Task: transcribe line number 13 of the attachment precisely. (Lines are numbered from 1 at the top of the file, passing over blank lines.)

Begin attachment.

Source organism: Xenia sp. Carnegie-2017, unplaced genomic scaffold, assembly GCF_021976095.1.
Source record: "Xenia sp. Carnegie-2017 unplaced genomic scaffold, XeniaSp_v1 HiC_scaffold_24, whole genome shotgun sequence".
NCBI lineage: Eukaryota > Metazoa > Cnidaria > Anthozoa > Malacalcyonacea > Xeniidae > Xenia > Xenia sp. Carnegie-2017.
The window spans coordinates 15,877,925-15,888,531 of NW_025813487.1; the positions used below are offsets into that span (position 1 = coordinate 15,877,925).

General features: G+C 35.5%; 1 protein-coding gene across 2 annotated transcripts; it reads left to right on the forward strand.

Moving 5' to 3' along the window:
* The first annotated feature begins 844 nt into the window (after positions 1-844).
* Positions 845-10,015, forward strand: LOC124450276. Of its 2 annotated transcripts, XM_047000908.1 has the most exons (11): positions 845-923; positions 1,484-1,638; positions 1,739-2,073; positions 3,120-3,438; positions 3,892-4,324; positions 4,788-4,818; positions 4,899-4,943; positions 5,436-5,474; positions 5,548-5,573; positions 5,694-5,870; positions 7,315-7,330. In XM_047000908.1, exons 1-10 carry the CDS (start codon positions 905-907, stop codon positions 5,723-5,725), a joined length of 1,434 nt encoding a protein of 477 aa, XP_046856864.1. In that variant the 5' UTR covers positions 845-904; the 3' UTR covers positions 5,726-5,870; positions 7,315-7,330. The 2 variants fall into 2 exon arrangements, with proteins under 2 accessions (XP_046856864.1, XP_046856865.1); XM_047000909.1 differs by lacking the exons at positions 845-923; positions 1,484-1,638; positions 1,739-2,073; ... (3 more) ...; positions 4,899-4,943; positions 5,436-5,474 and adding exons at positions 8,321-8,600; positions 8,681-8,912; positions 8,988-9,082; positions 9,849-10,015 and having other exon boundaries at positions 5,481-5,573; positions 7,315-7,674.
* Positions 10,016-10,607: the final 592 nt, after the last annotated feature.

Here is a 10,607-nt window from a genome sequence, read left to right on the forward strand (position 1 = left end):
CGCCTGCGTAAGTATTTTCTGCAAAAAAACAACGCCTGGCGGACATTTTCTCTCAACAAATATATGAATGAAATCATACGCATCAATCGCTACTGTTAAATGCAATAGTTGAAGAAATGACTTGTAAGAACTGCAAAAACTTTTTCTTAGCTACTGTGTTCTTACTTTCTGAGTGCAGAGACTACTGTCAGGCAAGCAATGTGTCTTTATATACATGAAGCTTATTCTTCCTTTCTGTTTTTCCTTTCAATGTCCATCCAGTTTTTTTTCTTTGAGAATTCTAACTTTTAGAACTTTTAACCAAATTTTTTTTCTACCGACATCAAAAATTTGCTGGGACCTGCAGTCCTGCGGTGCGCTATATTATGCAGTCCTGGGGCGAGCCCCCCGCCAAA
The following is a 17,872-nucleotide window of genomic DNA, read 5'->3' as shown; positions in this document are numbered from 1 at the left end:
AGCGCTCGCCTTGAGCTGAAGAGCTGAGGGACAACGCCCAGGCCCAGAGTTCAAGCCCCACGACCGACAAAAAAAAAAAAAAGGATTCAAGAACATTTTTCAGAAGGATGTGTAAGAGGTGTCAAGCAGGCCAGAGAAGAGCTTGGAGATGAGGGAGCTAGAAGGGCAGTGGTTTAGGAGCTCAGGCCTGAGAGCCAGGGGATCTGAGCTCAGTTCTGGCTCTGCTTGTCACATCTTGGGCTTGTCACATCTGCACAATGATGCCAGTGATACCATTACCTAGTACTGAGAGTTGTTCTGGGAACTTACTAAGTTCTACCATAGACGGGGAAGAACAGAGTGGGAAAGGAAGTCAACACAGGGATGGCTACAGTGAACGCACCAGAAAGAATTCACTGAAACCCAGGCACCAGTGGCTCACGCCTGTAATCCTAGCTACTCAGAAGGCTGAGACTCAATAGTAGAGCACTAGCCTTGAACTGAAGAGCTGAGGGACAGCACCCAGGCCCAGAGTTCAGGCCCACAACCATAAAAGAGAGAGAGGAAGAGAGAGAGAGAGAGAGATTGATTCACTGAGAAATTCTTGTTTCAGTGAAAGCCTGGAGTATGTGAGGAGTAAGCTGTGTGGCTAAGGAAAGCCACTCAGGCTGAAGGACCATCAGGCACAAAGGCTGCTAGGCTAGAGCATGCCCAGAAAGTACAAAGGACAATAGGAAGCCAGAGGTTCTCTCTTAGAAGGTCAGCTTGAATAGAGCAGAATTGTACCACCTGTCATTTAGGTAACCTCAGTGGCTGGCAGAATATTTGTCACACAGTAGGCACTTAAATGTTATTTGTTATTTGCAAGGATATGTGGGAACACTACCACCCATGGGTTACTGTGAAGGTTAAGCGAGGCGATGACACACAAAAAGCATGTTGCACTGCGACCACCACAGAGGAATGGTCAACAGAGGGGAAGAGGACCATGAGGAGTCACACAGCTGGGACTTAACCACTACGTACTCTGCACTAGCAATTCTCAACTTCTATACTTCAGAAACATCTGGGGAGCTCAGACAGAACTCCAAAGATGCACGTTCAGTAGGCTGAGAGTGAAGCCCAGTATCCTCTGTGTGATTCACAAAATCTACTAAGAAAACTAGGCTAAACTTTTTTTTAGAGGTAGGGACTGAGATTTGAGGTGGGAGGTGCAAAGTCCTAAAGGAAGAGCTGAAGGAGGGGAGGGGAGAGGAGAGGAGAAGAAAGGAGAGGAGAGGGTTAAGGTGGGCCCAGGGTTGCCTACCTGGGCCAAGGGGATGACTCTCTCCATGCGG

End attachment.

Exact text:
AGCGCTCGCCTTGAGCTGAAGAGCTGAGGGACAACGCCCAGGCCCAGAGTTCAAGCCCCACGACCGACAAAAAAAAAAAAAAGGATTCAAGAACATTTTTCAGAAGGATGTGTAAGAGGTGTCAAGCAGGCCAGAGAAGAGCTTGGAGATGAGGGAGCTAGAAGGGCAGTGGTTTAGGAGCTCAGGCCTGAGAGCCAGGGGATCTGAGCTCAGTTCTGGCTCTGCTTGTCACATCTTGGGCTTGTCACATCTGCACAATGATGCCAGTGATACCATTACCTAGTACTGAGAGTTGTTCTGGGAACTTACTAAGTTCTACCATAGACGGGGAAGAACAGAGTGGGAAAGGAAGTCAACACAGGGATGGCTACAGTGAACGCACCAGAAAGAATTCACTGAAACCCAGGCACCAGTGGCTCACGCCTGTAATCCTAGCTACTCAGAAGGCTGAGACTCAATAGTAGAGCACTAGCCTTGAACTGAAGAGCTGAGGGACAGCACCCAGGCCCAGAGTTCAGGCCCACAACCATAAAAGAGAGAGAGGAAGAGAGAGAGAGAGAGAGATTGATTCACTGAGAAATTCTTGTTTCAGTGAAAGCCTGGAGTATGTGAGGAGTAAGCTGTGTGGCTAAGGAAAGCCACTCAGGCTGAAGGACCATCAGGCACAAAGGCTGCTAGGCTAGAGCATGCCCAGAAAGTACAAAGGACAATAGGAAGCCAGAGGTTCTCTCTTAGAAGGTCAGCTTGAATAGAGCAGAATTGTACCACCTGTCATTTAGGTAACCTCAGTGGCTGGCAGAATATTTGTCACACAGTAGGCACTTAAATGTTATTTGTTATTTGCAAGGATATGTGGGAACACTACCACCCATGGGTTACTGTGAAGGTTAAGCGAGGCGATGACACACAAAAAGCATGTTGCACTGCGACCACCACAGAGGAATGGTCAACAGAGGGGAAGAGGACCATGAGGAGTCACACAGCTGGGACTTAACCACTACGTACTCTGCACTAGCAATTCTCAACTTCTATACTTCAGAAACATCTGGGGAGCTCAGACAGAACTCCAAAGATGCACGTTCAGTAGGCTGAGAGTGAAGCCCAGTATCCTCTGTGTGATTCACAAAATCTACTAAGAAAACTAGGCTAAACTTTTTTTTAGAGGTAGGGACTGAGATTTGAGGTGGGAGGTGCAAAGTCCTAAAGGAAGAGCTGAAGGAGGGGAGGGGAGAGGAGAGGAGAAGAAAGGAGAGGAGAGGGTTAAGGTGGGCCCAGGGTTGCCTACCTGGGCCAAGGGGATGACTCTCTCCATGCGG